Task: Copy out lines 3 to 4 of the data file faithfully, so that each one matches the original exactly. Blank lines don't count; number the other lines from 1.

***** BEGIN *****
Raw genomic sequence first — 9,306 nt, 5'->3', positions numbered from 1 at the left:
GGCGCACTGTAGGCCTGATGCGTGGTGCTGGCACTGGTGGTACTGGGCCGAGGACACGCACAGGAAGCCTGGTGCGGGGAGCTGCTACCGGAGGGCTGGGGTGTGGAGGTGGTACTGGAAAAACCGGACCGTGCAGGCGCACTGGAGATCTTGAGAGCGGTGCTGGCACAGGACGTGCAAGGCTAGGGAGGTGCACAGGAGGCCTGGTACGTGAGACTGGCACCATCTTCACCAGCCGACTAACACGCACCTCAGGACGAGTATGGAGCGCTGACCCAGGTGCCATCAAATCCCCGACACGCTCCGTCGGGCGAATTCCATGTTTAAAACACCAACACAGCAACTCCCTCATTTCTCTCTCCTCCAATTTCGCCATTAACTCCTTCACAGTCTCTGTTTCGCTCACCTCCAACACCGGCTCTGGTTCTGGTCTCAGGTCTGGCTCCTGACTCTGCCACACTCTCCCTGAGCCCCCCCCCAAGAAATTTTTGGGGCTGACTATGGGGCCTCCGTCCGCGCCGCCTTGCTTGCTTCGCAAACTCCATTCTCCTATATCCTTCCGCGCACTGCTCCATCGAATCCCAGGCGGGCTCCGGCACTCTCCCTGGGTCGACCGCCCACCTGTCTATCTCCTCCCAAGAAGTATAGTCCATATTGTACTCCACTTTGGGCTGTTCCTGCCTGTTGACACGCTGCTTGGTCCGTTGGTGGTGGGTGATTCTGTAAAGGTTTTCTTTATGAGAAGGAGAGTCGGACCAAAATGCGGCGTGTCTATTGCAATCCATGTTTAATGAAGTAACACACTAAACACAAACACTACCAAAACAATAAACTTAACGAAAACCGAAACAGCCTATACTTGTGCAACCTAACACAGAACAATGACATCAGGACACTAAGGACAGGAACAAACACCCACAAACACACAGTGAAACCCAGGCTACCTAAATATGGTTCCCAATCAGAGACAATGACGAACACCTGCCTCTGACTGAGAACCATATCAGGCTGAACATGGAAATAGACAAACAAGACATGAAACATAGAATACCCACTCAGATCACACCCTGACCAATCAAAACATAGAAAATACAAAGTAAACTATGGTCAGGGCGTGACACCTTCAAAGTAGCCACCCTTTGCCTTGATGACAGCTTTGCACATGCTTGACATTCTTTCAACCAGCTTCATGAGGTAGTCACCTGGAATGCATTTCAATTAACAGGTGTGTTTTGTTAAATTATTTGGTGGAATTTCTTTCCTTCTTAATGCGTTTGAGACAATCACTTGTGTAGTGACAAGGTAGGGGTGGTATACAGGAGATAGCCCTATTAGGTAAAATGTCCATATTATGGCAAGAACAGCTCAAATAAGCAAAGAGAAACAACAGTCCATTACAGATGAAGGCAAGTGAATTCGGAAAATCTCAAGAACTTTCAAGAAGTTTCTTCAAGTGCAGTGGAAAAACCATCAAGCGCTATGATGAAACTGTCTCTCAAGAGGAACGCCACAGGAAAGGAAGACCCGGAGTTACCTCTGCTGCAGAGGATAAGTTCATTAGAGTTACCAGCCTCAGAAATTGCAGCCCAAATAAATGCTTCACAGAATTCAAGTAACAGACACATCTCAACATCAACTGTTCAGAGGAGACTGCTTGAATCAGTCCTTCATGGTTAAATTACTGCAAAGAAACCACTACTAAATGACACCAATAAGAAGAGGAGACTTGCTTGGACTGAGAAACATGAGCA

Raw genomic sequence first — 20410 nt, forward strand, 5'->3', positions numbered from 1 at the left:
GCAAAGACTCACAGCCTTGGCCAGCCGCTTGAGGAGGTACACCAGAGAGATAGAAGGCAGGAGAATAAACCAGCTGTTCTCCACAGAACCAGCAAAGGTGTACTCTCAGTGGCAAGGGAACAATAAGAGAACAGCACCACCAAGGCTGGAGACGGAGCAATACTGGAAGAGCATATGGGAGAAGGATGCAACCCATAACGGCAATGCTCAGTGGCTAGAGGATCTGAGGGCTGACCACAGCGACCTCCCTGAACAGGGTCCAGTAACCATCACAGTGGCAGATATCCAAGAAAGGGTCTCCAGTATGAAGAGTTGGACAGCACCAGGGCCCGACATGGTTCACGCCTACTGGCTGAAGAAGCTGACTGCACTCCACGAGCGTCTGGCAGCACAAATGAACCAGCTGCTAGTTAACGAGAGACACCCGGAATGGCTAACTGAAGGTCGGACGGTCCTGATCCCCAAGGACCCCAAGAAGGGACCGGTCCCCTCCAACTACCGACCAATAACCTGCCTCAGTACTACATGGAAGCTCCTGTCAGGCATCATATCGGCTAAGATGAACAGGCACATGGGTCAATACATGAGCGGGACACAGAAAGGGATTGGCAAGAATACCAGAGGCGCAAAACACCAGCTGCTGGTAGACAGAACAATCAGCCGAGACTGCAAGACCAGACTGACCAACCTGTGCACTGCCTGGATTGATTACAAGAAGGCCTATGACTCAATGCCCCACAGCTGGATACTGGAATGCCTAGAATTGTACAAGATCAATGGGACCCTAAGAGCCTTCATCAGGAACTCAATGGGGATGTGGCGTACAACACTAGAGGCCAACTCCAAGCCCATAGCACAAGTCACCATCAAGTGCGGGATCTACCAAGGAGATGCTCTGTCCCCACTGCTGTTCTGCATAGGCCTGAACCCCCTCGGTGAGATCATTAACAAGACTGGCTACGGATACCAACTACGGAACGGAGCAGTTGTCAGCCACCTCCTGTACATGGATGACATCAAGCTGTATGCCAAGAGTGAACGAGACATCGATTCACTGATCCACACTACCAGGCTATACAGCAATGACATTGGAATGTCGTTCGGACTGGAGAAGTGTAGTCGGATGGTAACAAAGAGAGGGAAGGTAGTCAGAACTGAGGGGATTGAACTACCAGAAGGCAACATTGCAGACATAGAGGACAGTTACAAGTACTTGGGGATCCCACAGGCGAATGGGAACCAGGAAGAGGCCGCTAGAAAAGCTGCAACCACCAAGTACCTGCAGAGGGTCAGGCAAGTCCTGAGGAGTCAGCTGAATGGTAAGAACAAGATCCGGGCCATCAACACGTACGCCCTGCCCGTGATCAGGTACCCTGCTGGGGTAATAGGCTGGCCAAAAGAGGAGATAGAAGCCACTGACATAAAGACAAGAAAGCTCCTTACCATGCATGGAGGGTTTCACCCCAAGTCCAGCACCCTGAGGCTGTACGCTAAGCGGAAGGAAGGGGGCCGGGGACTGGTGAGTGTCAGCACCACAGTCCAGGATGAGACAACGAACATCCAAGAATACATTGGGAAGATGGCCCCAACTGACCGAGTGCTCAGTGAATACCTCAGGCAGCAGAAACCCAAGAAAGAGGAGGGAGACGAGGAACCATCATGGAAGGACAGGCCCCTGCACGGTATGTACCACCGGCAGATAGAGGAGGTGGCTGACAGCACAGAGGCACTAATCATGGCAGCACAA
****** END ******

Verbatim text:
Raw genomic sequence first — 20410 nt, forward strand, 5'->3', positions numbered from 1 at the left:
GCAAAGACTCACAGCCTTGGCCAGCCGCTTGAGGAGGTACACCAGAGAGATAGAAGGCAGGAGAATAAACCAGCTGTTCTCCACAGAACCAGCAAAGGTGTACTCTCAGTGGCAAGGGAACAATAAGAGAACAGCACCACCAAGGCTGGAGACGGAGCAATACTGGAAGAGCATATGGGAGAAGGATGCAACCCATAACGGCAATGCTCAGTGGCTAGAGGATCTGAGGGCTGACCACAGCGACCTCCCTGAACAGGGTCCAGTAACCATCACAGTGGCAGATATCCAAGAAAGGGTCTCCAGTATGAAGAGTTGGACAGCACCAGGGCCCGACATGGTTCACGCCTACTGGCTGAAGAAGCTGACTGCACTCCACGAGCGTCTGGCAGCACAAATGAACCAGCTGCTAGTTAACGAGAGACACCCGGAATGGCTAACTGAAGGTCGGACGGTCCTGATCCCCAAGGACCCCAAGAAGGGACCGGTCCCCTCCAACTACCGACCAATAACCTGCCTCAGTACTACATGGAAGCTCCTGTCAGGCATCATATCGGCTAAGATGAACAGGCACATGGGTCAATACATGAGCGGGACACAGAAAGGGATTGGCAAGAATACCAGAGGCGCAAAACACCAGCTGCTGGTAGACAGAACAATCAGCCGAGACTGCAAGACCAGACTGACCAACCTGTGCACTGCCTGGATTGATTACAAGAAGGCCTATGACTCAATGCCCCACAGCTGGATACTGGAATGCCTAGAATTGTACAAGATCAATGGGACCCTAAGAGCCTTCATCAGGAACTCAATGGGGATGTGGCGTACAACACTAGAGGCCAACTCCAAGCCCATAGCACAAGTCACCATCAAGTGCGGGATCTACCAAGGAGATGCTCTGTCCCCACTGCTGTTCTGCATAGGCCTGAACCCCCTCGGTGAGATCATTAACAAGACTGGCTACGGATACCAACTACGGAACGGAGCAGTTGTCAGCCACCTCCTGTACATGGATGACATCAAGCTGTATGCCAAGAGTGAACGAGACATCGATTCACTGATCCACACTACCAGGCTATACAGCAATGACATTGGAATGTCGTTCGGACTGGAGAAGTGTAGTCGGATGGTAACAAAGAGAGGGAAGGTAGTCAGAACTGAGGGGATTGAACTACCAGAAGGCAACATTGCAGACATAGAGGACAGTTACAAGTACTTGGGGATCCCACAGGCGAATGGGAACCAGGAAGAGGCCGCTAGAAAAGCTGCAACCACCAAGTACCTGCAGAGGGTCAGGCAAGTCCTGAGGAGTCAGCTGAATGGTAAGAACAAGATCCGGGCCATCAACACGTACGCCCTGCCCGTGATCAGGTACCCTGCTGGGGTAATAGGCTGGCCAAAAGAGGAGATAGAAGCCACTGACATAAAGACAAGAAAGCTCCTTACCATGCATGGAGGGTTTCACCCCAAGTCCAGCACCCTGAGGCTGTACGCTAAGCGGAAGGAAGGGGGCCGGGGACTGGTGAGTGTCAGCACCACAGTCCAGGATGAGACAACGAACATCCAAGAATACATTGGGAAGATGGCCCCAACTGACCGAGTGCTCAGTGAATACCTCAGGCAGCAGAAACCCAAGAAAGAGGAGGGAGACGAGGAACCATCATGGAAGGACAGGCCCCTGCACGGTATGTACCACCGGCAGATAGAGGAGGTGGCTGACAGCACAGAGGCACTAATCATGGCAGCACAA